Subway’s New In-Store Mobile Pay Solution

Posted on by Chief Marketer Staff

Subway’s new mobile app rewards users with loyalty programs and special offers, but it also allows them to order food and make in-store payments directly from the app.

Giving their customers the option to connect their payments right to the Subway app is new for the sandwich giant, which has more than 30,000 locations in the U.S. The service is currently available in Subway’s Eastern Massachusetts, Washington D.C. metro, West Palm Beach, Baltimore and Dallas/Fort Worth restaurants, as well as in a select number of additional locations across the U.S.

“Having an app right on people’s phones and enabling them to have that connection with the brand is key. It’s not just about the payments, but that channel will allow us to communicate and open up a dialog with the customers so we can reach back out to them,” says Subway senior director, marketing Joost Zimmerman.Subway App

Apple and Google’s mobile pay solutions are already out on the market, but Subway opted to partner with the mobile wallet specialists at Paydiant to come up with their own in-app payment option (though the brand plans to be mobile pay-agnostic and will accept payments from Apple Pay and other solutions).

“Mobile payment is an evolving industry, but we felt it was important for our brand to have our own solution. I think it’s good to have your own solution so you have the most control of how you can communicate with your customers. As a brand you want to have the broadest appeal, and with Apple Pay the reality is they have so many installed you don’t want to exclude yourself from that. At the same time, we see great value in having our own solution—being open to many solutions is better than restricting it to just a few,” Zimmerman says.

When consumers use the app, it’s not just about payment option. There are additional benefits beyond mobile pay.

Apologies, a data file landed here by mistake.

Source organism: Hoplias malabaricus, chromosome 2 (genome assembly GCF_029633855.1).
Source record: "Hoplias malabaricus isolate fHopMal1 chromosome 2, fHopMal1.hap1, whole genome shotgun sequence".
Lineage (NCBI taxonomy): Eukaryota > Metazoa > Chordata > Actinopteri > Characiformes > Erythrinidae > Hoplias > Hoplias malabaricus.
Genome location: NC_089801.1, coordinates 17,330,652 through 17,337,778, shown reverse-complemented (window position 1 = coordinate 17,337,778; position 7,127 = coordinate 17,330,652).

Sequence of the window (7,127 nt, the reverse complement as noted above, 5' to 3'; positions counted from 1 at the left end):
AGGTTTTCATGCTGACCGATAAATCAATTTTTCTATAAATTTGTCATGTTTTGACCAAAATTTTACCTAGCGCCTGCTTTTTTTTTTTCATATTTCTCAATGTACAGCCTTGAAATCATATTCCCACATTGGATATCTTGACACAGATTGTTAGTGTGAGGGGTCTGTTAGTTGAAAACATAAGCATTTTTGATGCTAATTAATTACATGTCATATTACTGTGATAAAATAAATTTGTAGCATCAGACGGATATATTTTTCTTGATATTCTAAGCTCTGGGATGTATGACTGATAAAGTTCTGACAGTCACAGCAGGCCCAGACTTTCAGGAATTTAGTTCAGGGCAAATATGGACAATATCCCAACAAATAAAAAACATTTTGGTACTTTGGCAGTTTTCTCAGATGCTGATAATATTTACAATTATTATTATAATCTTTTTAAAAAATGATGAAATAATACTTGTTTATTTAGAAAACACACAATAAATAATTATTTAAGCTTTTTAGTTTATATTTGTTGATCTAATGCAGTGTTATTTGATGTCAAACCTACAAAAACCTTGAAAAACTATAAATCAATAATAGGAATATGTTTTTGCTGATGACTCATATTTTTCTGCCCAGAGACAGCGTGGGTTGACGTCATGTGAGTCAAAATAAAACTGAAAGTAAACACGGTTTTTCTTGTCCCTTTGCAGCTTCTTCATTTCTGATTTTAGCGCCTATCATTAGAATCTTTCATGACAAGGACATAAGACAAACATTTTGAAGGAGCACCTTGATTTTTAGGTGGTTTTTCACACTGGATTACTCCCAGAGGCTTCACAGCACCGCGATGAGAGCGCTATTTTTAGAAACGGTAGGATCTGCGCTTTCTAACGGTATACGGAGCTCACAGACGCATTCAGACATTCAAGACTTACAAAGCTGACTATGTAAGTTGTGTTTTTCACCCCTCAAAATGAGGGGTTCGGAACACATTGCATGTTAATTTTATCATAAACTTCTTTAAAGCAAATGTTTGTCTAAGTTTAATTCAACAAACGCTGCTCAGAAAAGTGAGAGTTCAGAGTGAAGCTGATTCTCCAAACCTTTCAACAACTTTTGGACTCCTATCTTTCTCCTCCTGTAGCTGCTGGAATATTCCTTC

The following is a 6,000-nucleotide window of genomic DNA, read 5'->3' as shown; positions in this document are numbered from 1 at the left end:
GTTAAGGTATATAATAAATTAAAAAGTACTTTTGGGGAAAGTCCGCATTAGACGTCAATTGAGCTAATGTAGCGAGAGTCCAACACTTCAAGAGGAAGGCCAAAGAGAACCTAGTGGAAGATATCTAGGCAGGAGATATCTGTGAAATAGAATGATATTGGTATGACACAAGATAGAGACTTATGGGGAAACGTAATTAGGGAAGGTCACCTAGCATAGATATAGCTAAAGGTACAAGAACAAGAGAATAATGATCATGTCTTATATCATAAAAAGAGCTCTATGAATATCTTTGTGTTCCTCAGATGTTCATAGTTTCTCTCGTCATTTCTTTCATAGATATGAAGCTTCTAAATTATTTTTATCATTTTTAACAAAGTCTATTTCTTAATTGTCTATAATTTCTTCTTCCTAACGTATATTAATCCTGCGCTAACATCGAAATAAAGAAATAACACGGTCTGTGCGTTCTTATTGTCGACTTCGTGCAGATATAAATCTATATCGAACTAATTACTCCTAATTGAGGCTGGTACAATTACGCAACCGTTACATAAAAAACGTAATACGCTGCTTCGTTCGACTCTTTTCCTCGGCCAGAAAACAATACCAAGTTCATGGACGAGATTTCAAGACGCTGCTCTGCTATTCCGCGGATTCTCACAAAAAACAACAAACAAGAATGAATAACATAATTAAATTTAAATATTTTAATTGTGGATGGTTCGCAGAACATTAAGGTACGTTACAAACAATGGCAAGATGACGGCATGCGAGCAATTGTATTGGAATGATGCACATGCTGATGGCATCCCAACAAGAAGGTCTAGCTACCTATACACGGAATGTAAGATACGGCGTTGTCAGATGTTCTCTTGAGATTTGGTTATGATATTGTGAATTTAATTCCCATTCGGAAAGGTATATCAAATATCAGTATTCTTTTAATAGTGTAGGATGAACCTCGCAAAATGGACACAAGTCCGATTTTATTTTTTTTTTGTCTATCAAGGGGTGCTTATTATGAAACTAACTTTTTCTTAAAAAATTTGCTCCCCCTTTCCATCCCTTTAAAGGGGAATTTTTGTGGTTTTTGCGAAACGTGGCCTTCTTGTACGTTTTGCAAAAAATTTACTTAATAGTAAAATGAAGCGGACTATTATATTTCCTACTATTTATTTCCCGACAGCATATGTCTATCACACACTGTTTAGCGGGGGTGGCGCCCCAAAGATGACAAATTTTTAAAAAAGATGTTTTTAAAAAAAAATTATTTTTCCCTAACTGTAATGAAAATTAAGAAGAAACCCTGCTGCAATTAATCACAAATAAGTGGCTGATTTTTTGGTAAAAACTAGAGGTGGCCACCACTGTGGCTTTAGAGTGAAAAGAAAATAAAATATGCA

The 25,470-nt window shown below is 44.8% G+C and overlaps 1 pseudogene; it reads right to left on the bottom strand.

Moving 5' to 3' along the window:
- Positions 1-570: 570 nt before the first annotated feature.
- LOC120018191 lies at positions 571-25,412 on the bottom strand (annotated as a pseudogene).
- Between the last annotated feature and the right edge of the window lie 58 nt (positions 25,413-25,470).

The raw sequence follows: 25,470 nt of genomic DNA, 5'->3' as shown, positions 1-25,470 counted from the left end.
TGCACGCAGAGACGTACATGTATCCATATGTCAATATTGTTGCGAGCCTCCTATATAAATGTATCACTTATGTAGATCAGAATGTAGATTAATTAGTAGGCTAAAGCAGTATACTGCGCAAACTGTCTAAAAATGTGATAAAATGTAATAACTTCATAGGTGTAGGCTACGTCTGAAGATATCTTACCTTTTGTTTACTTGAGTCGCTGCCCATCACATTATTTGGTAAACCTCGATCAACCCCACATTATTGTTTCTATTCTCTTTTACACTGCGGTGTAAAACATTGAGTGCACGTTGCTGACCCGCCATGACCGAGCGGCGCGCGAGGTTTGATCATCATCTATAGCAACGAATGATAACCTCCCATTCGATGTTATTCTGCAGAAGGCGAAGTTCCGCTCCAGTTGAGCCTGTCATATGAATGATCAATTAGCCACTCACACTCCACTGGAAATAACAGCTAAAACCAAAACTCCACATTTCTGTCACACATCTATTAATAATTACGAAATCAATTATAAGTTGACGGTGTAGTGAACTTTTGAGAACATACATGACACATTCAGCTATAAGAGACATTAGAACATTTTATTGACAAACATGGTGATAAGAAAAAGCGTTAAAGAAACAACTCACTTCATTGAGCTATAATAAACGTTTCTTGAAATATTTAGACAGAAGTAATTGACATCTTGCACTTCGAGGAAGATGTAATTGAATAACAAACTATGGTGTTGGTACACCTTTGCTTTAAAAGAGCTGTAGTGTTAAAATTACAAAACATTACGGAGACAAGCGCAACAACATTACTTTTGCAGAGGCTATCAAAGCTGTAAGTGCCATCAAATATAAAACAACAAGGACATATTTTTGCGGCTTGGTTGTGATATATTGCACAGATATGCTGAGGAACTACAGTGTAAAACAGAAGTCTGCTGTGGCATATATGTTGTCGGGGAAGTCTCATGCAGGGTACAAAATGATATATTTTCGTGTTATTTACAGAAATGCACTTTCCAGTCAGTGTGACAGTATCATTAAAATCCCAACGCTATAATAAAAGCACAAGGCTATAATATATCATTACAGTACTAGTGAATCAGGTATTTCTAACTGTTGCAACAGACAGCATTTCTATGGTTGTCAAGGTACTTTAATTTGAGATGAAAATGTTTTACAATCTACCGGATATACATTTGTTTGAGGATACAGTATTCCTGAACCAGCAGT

“Pulling out your credit card from your wallet is not that hard to do, so if you want to improve on that experience, it needs to be more than just the ability to pay with your phone. The ability to communicate back to customers, loyalty programs and those types of elements are important, as well,” Zimmerman says.

Paydiant has worked on apps tied to payments with many customers—including banks—and offers a white-label mobile wallet solution that brands can tie into their own apps.

“Being able to pay with your phone will become a de facto part of the retail experience. It’s the marketing and value-added services that you wrap around that experience that are the key to success. Subway’s app isn’t really about the payment, although it’s part of it—it’s about the fact that you can order all of your food before you show up at the restaurant and pick it up. It’s also integrated with their loyalty program and offers. It’s really a collection of mobile marketing services, of which payment is one, but it’s all of the other things that you wrap around it that’s important,” says Paydiant co-founder Chris Gardner.

Ease of use is a key element of the new app design, but Subway also wanted its customers to feel secure about using the mobile pay feature, especially in light of recent stories in the news about retailers that have accounts being hacked.

“We felt very comfortable with Paydiant because they have been building solutions for banks, so we felt they had the security end worked out,” Zimmerman says.

With the recent launch of Apple Pay putting mobile payment technology in the hands of iPhone users, Zimmerman believes there may be momentum for the technology to really take off.

“These ideas have been out there for a while, but they haven’t had real traction. We may be at a turning point where we will be seeing some uptick in the usage of it. We have seen a great shift to mobile, and we know that people are really using their smartphones to interact with brands. Having your app installed on someone’s phone is tremendous because you can reach them at any time, anywhere, communicate with them and drive them back to the stores,” Zimmerman says.



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